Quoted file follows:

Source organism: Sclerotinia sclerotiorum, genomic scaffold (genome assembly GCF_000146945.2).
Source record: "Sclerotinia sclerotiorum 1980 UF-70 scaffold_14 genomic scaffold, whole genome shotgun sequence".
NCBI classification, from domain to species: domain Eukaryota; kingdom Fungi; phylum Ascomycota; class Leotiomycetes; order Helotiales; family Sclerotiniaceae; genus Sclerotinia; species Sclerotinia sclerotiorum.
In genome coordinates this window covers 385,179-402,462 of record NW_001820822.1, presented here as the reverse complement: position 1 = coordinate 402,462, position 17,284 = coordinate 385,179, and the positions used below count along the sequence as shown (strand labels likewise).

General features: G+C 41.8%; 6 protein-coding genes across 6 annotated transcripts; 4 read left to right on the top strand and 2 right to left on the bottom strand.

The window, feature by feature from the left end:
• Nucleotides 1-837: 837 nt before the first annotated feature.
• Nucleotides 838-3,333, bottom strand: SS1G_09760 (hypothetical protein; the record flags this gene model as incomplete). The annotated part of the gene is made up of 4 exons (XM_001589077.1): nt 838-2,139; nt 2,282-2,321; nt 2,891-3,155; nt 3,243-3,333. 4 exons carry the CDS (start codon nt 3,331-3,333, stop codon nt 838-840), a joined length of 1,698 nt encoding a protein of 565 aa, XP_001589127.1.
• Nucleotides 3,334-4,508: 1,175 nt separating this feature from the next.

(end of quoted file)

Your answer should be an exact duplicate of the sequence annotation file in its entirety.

Source organism: Sclerotinia sclerotiorum, genomic scaffold (genome assembly GCF_000146945.2).
Source record: "Sclerotinia sclerotiorum 1980 UF-70 scaffold_14 genomic scaffold, whole genome shotgun sequence".
NCBI classification, from domain to species: domain Eukaryota; kingdom Fungi; phylum Ascomycota; class Leotiomycetes; order Helotiales; family Sclerotiniaceae; genus Sclerotinia; species Sclerotinia sclerotiorum.
In genome coordinates this window covers 385,179-402,462 of record NW_001820822.1, presented here as the reverse complement: position 1 = coordinate 402,462, position 17,284 = coordinate 385,179, and the positions used below count along the sequence as shown (strand labels likewise).

General features: G+C 41.8%; 6 protein-coding genes across 6 annotated transcripts; 4 read left to right on the top strand and 2 right to left on the bottom strand.

The window, feature by feature from the left end:
• Nucleotides 1-837: 837 nt before the first annotated feature.
• Nucleotides 838-3,333, bottom strand: SS1G_09760 (hypothetical protein; the record flags this gene model as incomplete). The annotated part of the gene is made up of 4 exons (XM_001589077.1): nt 838-2,139; nt 2,282-2,321; nt 2,891-3,155; nt 3,243-3,333. 4 exons carry the CDS (start codon nt 3,331-3,333, stop codon nt 838-840), a joined length of 1,698 nt encoding a protein of 565 aa, XP_001589127.1.
• Nucleotides 3,334-4,508: 1,175 nt separating this feature from the next.